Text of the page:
• Life Expectancy: Lower for Nursing Homes or Residents?

      Crowder, Mark; Fitzsimons, Brett (University of Chester, 2013-09)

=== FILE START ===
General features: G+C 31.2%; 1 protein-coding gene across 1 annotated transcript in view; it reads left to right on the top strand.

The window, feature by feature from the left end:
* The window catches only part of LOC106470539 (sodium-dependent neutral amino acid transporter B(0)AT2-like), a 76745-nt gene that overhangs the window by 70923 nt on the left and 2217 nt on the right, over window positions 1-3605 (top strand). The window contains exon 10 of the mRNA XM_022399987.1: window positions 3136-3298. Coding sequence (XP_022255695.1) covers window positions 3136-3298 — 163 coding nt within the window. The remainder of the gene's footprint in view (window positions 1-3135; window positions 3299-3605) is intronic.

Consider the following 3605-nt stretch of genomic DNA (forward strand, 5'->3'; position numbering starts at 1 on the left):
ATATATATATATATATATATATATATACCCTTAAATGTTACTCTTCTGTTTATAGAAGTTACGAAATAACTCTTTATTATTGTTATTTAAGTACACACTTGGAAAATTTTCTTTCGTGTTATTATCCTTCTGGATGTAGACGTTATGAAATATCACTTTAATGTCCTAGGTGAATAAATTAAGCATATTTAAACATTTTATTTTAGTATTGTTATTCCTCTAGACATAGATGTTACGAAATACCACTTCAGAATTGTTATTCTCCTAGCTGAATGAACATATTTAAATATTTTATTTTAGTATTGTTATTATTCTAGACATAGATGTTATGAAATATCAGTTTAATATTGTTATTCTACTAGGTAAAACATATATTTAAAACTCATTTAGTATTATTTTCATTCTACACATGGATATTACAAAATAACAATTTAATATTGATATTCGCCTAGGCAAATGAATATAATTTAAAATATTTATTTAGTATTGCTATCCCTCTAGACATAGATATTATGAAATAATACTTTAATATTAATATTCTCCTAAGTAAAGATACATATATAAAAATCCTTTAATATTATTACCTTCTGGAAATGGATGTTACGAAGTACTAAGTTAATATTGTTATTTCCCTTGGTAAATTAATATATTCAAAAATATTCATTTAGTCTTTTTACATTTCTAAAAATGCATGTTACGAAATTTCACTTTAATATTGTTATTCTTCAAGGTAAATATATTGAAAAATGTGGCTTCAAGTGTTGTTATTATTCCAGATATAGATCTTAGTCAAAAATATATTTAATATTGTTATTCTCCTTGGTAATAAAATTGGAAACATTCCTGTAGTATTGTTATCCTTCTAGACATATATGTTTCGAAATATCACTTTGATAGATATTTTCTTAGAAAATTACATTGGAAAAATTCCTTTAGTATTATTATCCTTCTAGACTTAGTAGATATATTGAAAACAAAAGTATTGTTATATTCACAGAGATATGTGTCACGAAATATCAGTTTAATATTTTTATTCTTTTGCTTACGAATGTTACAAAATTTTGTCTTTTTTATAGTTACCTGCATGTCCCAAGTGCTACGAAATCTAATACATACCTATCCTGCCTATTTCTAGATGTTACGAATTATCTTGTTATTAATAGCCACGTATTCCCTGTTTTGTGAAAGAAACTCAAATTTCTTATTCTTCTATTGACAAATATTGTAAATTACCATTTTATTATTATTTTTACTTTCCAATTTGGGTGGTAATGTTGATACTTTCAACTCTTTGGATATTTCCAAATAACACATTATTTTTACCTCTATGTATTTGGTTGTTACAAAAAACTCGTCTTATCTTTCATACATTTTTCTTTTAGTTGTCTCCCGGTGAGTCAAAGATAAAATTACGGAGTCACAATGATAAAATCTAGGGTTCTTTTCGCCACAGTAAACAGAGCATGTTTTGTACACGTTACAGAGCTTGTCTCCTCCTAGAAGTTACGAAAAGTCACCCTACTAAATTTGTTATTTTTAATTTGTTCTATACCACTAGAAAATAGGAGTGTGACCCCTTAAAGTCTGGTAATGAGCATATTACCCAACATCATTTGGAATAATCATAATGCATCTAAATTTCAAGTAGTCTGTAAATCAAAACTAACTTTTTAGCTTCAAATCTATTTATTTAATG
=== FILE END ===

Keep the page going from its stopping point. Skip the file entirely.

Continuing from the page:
This paper assesses the relevance of organisational change theory and management decision making theory in the nursing home industry and whether these changes are forced upon organisations in this sector due to the current financial climate. It specifically looks at a nursing home which is located on the Wirral Peninsula, Merseyside. This particular nursing home was recently taken over by new owners and therefore a new management team was introduced. Finally the paper attempts to determine whether nursing homes can survive is this current period of financial instability and whether the nursing home industry can cope with the decrease in government funding and the increase in the demand for nursing homes. The findings of this research paper shows communication of change is a big issue in this particular organisation and that this has resulted in changes in morale and stress levels and therefore change has had psychological impacts on the employees. The paper suggests that there is a clear hierarchy when it comes to decision making and that even the manager has limited power when it comes to the final decision and it is the owners that have the final say in the decision making of the organisation. The evidence of this paper suggests that the organisations priority is making the nursing home profitable. The employees, the deputy matron and the manager all were clear in stating this. This therefore suggests that profits come before the interests of the employees and the residents. Evidence however suggests that the owners have little choice but to prioritise profit or face going the same way as many other nursing homes in the local area and closing down. This paper concludes that the nursing homes long term viability is at risk due to the decrease in government funding and therefore the organisation has less income meaning that cutbacks have to be made which effects the quality of the organisations service and this puts extra pressure on the nursing home, starting with the employees and going right the way through the organisation to the owners to be able to continue to meet the required standards that is expected of them. Eventually there will be a breaking point and the organisation will not be able to be profitable and meet the required standard that the regulations stipulate. The task that faces the nursing home industry becomes even more difficult due to the growth in population and the life expectancy of people increasing. So can nursing homes outlive the residents in the long run?